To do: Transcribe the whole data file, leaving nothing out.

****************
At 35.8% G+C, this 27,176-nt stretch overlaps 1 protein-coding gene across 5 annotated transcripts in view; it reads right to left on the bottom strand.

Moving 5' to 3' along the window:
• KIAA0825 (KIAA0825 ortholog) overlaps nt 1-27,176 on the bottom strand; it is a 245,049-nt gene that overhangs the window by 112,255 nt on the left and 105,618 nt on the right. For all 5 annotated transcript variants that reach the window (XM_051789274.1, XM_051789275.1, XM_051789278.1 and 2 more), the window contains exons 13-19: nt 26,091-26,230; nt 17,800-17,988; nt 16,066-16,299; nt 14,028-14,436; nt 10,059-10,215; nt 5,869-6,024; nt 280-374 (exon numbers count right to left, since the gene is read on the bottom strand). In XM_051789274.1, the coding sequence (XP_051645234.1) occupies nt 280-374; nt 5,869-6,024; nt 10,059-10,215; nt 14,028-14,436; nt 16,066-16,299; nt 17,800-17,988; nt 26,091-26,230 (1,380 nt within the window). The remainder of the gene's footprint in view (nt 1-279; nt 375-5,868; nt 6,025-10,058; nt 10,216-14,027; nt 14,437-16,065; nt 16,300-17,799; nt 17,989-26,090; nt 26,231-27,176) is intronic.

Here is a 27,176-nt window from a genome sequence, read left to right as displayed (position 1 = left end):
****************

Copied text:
At 35.8% G+C, this 27,176-nt stretch overlaps 1 protein-coding gene across 5 annotated transcripts in view; it reads right to left on the bottom strand.

Moving 5' to 3' along the window:
• KIAA0825 (KIAA0825 ortholog) overlaps nt 1-27,176 on the bottom strand; it is a 245,049-nt gene that overhangs the window by 112,255 nt on the left and 105,618 nt on the right. For all 5 annotated transcript variants that reach the window (XM_051789274.1, XM_051789275.1, XM_051789278.1 and 2 more), the window contains exons 13-19: nt 26,091-26,230; nt 17,800-17,988; nt 16,066-16,299; nt 14,028-14,436; nt 10,059-10,215; nt 5,869-6,024; nt 280-374 (exon numbers count right to left, since the gene is read on the bottom strand). In XM_051789274.1, the coding sequence (XP_051645234.1) occupies nt 280-374; nt 5,869-6,024; nt 10,059-10,215; nt 14,028-14,436; nt 16,066-16,299; nt 17,800-17,988; nt 26,091-26,230 (1,380 nt within the window). The remainder of the gene's footprint in view (nt 1-279; nt 375-5,868; nt 6,025-10,058; nt 10,216-14,027; nt 14,437-16,065; nt 16,300-17,799; nt 17,989-26,090; nt 26,231-27,176) is intronic.

Here is a 27,176-nt window from a genome sequence, read left to right as displayed (position 1 = left end):